Category Archives: Method Development

TraceFinder 3.2 – Intelligent Sequencing as a Standard Feature

TraceFinder 3.2 will include Intelligent Sequencing as part of the standard features set.

Previously, this was an additional add-on to the TF applications, with a separate license.

Now Intelligent Sequencing will be able to be configured in the Application Configuration section of TF, as shown below.

If you are not familiar with Intelligent Sequencing, it is the capability to perform actions on the sequence list of samples from real-time analysis of the flagging system.

The uses of this feature are numerous, the main benefit is that you have a safeguard for your samples.

– If you have a QC sample that is out of tolerance, you can stop the acquisition of following samples.

– If you have carryover in your blank, the system can automatically introduce additional blanks until it is clear or stop the sequence after so many blanks have been injected.

 

App Configuration

ISeq2

 

Xcalibur Quan Method to TraceFinder Methods for Quan Conversion

Below is a quick and simple way to move from Xcalibur based quan methods to TraceFinder.

If the video is blurry please click the cog wheel at the bottom of the panel and increase the video display resolution.

 

Isotope Pattern Scoring in TF 3.1 – Answer to “Ask A Guru” Question

Below is an excerpt from the online help in TF 3.1.

A few questions have come up on how we calculate the isotope pattern score and visualization.

Here is the answer directly from the online documentation. Remember we do have comprehensive manuals and help under the Help Menu.

Link to PDF file: isotope scoring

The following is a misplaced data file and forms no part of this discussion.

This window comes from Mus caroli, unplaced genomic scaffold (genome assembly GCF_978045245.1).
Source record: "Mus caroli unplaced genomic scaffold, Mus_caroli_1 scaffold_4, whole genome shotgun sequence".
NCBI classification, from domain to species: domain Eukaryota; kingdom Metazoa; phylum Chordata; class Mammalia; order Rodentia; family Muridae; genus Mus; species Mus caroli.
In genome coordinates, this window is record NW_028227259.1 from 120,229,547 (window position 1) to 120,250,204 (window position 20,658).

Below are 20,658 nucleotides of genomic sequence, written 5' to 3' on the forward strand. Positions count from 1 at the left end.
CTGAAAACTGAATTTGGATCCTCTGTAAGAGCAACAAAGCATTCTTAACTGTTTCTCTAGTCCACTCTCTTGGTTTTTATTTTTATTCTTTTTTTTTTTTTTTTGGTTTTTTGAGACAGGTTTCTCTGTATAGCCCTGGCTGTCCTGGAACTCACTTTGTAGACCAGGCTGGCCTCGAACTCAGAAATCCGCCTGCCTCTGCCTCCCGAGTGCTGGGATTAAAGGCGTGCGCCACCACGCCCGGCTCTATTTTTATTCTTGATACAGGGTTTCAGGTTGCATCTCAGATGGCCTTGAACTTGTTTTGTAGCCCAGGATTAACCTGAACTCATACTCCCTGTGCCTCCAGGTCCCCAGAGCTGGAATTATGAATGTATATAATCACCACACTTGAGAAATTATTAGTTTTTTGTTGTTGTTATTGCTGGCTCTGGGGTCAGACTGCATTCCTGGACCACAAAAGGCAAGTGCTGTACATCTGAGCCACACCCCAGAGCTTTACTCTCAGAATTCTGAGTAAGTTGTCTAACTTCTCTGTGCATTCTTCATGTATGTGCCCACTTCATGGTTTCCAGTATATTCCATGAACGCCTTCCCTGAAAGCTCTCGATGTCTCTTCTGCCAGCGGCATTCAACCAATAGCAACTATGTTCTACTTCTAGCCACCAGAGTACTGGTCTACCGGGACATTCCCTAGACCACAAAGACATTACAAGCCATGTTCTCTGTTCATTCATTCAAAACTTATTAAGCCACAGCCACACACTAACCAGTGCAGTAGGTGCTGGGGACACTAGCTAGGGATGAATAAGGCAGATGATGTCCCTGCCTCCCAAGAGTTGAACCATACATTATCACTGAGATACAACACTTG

isotope scoring_Page_1

 

isotope scoring_Page_2

 

isotope scoring_Page_3

 

isotope scoring_Page_4

 

isotope scoring_Page_5

 

isotope scoring_Page_6

 

isotope scoring_Page_7

 

isotope scoring_Page_8

 

isotope scoring_Page_9

Peptide Quantitative Method Development with TF3.1

Method Development Unleashed – TF 3.1 and Multiple Instrument Methods

In an effort to help make TF a more friendly method development platform, we have introduced the ability to have an option to use multiple instrument methods in a batch of samples.

This ability is enabled simply by exposing the instrument method column in the sample definition grid.

When enabled the master method’s instrument selection is overridden, and the selected instrument method is used in its place.

This allows the user to have the same processing conditions but monitor the effects of chromatography differences on the peaks of interest.

Once an instrument method is optimized and chosen, simply turn off the column, update the Master Method and save.

All future batches of samples will use that instrument method.

See the video below.

If the video is blurry please click the cog wheel at the bottom of the panel and increase the video display resolution.

My Filter String Is Missing After I Updated My Methods Associated Rawfile.. HMMMMMM

So in both the local and master methods, a user can update the associated rawfile to see the peaks they are looking for.

This dialog has an option to update the filter strings. Which makes it easy to do especially if you have hundereds of compounds.

Associate rawfile

When you do this, the logic looks to the compound database info that is in the Acquisition list and to help it determine the filter with the right precusor and then the extracted ion setting to see which filter contains its value within the range of product ions in the brakets of the mass filter. If everything matches from the newly selected rawfile it sets the filter accordingly. If it doesn’t then the compound will have a little red dot next to its name and a missing filter error lights up.

This typically occurs when the new file has a slightly different filter string and the method’s extracted mass falls outside of the product mass range of the filter.

The following video shows you how to manually fix this issue.

If the video is blurry please click the cog wheel at the bottom of the panel and increase the video display resolution.

TF 3.0 – What is Intelligent Sequencing? ” A new/old feature to increase reliability”

Intelligent Sequencing Control

The figure on the below illustrates the wide range of operator-defined
settings that may be utilized to allow TraceFinder 3.0 intelligent sequencing